Interview With the Chief Architect of NGLayout, Rick Gessner
Rick Gessner currently lives in San Diego with his wife and new baby daughter, Megan. He commutes to Mountain View each week.
Rick earned his BS from Arizona State University, and later earned an MBA in technology management. A professional programmer since 1980, Rick has been involved with Object Oriented Programming for quite some time (going back to smalltalk, objective-C, object-pascal), but still claims an affection for Assembly Language. He was the architect of the layout engine for Pages, a DTP system for Nextstep, which he calls "what may have been the coolest OOP desktop publishing system in the world".
He also worked on an Artificial Life / VR project for two years, which he says proves "marketing is often more critical to success than pure technology. The Raptor team has never forgotten this point."
The Genesis of NGLayout
"The genesis of NGLayout originated in the early 1990's when I was responsible for building the layout system for a high-end and object-oriented desktop publishing system," says Rick. "When that company failed, I was fortunate enough to get involved with a few of the smartest guys I've ever known to form DigitalStyle. We moved some of our publishing ideas into the area of web graphics. Netscape caught wind of it, and bought the company so that we could build a next-generation layout engine for their browser.
"The primary engineers in the core layout engine for NGLayout include Peter Linss, Kipp Hickman, Troy Chevalier and myself. We took many of our foundational ideas and fleshed them out into a system that hung together in the Internet space. Since that time, the project has gained the contribution of a lot of incredibly talented engineers/architects, as you can see by examining our table implementation, graphics systems, widgets, and of course our DOM."
According to Rick, NGLayout was built from the ground up using an OOP approach.
"The NGLayout system is deeply steeped in hard-core object design," says Rick. "Design patterns were an important part of our modeling processes. After a few months of meetings (described by team members as 'brain boiling') we emerged with what was the prototypical design for NGLayout."
Rick is still involved in some technology decisions (although he suspects that the guys are just being nice), and is implementing the parsing system. He also directs the efforts of the overall team of (20+) folks, serves "as chief cheerleader" and "works with marketing to get Raptor into the hands of our major partners."
It's important to note that NGLayout is more than a layout system. "NGLayout also includes full level 1 DOM support, a CSS-1 (and some CSS-2) style system, XML support, a cross platform rendering model, view system and widgets," says Rick. We will delve deeper into why NGLayout is ultimately a new paradigm later in this article.
The Goal of NGLayout
NGLayout is designed from the ground up to meet the performance and stability needs of web users and to satisfy content developers by supporting emerging web standards. I asked Rick to list some of the ways in which NGLayout improves upon the current layout system. Here's a quick rundown:
Rick continues, "More importantly, NGLayout will serve as the basis for new capabilities that web-content developers are only beginning to demand. The openness of the architecture (not to mention the source-base) will enable us to bring new technologies to customers far faster than any other browser.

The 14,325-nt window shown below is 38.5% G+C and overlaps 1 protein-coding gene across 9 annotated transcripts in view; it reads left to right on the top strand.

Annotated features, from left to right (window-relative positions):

"We view the web as the convergence of networking, multimedia and publishing. Our design model mandates a strong separation of content, style and structure. As such, it allows developers to operate on as much or as little of the underlying data as they need, and in a totally rational/normalized way. We essentially want to enable web-developers to build the kinds of applications that their customers demand quicky and with the greatest flexibility possible."
A New Paradigm
In addition to coding the parsing/rendering/styling engine, there will also be an effort to integrate the layout into a new front-end (FE for short) for the application. [The front-end of an app is the "chrome", or combination of menus, toolbars, and status bars that enclose the layout engine.] I asked Rick to explain some of the issues behind this integration, and why they are not integrating NGLayout into the current front-end schema.
"The new engine is in fact far more than just a drop-in replacement. For one thing, anyone who has looked at Navigator code can see that while it has served its purpose beautifully, it is not modular in a significant way. So dropping a modular layout engine into Navigator would be nearly impossible. (We know because we studied the problem enough, and tried a prototype.) In fact, figuring out how to integrate the new modular systems with the bulk of the navigator codebase was a considerable engineering feat unto itself.
"The FEs make a good case in point. In the existing architecture, the FEs were tightly coupled with back-end processes and were also pretty much aware of threading issues. With FEs in particular, this is not desirable. The model/view/controller paradigm from Smalltalk proved the utility of separating UI from back-end processes, and yet again from the underlying content model(s). This is not the case in the existing architecture. As a result, it has become exceeding difficult to make considerable improvements to these systems without experiencing some code 'fragility'.
"NGLayout uses a clearly separated set of content models (which enables DOM, CSS, XML and editing). The layout processes operate against these models to produced a rendered document. Forwarding that concept, it can be shown that the same types of processes are useful in the area of UI, and that's what we're doing. The new XPFE system that builds upon NGLayout will allow the system to layout the UI using the same simple principles that allows an HTML document to be rendered. Suddenly the lines between content (data models), layout and UI will all be blurred to the benefit of our customers. In essence, the retooling of our FEs is being done to take advantage of powerful new capabilities offered by NGLayout.